State churches are a really bad idea, and they always have been. Now that Norway is almost a completely post-Christian culture (only 2% of the population attends services), there’s no reason for them to pretend any more.
In an unprecedented move, the Norwegian Parliament has voted to abolish the state-sponsored Church of Norway with a constitutional amendment.
The bipartisan measure to create a separation of church and state will officially be presented on Tuesday, reports Norway’s TV2. The nation will not have an official religion, and the government will not participate in the appointment of church deans and bishops.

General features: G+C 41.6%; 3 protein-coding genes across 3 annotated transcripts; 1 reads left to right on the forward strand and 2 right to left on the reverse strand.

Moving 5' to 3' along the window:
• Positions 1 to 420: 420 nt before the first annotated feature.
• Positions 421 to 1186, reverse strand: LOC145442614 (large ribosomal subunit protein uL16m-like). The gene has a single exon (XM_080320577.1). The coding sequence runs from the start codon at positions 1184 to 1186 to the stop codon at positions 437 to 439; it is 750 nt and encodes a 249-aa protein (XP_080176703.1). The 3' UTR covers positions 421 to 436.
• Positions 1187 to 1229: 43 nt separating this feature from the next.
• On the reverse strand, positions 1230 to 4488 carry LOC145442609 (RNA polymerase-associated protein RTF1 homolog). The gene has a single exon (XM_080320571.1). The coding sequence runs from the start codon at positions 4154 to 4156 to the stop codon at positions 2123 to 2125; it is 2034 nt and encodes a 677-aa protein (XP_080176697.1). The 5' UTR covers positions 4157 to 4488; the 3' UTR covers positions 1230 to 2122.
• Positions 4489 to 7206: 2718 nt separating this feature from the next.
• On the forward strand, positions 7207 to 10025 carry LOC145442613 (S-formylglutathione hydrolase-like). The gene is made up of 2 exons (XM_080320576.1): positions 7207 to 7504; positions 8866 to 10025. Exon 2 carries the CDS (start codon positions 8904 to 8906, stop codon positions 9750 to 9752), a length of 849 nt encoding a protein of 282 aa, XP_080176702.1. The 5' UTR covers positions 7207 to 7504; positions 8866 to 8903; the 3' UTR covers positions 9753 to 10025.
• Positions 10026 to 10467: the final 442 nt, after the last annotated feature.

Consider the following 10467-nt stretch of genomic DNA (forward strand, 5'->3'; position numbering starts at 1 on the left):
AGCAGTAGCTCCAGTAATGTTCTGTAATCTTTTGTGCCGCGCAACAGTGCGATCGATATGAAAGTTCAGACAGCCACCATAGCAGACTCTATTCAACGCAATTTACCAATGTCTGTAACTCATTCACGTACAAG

Svein Harberg, the spokesman for the Church, Education, and Research Committee stated that the decision “is historic both for the Norwegian Church and for the politicians in Parliament.”
The Church of Norway began after the Lutheran Reformation in 1536, and was officially called the Lutheran State Church. The state meddled very little in church matters, only quelling unrest when it had to, chose high church officials, and financially supported the church. Opposition from secular groups arose in the 1970s when Norway’s economy boomed and the church benefited.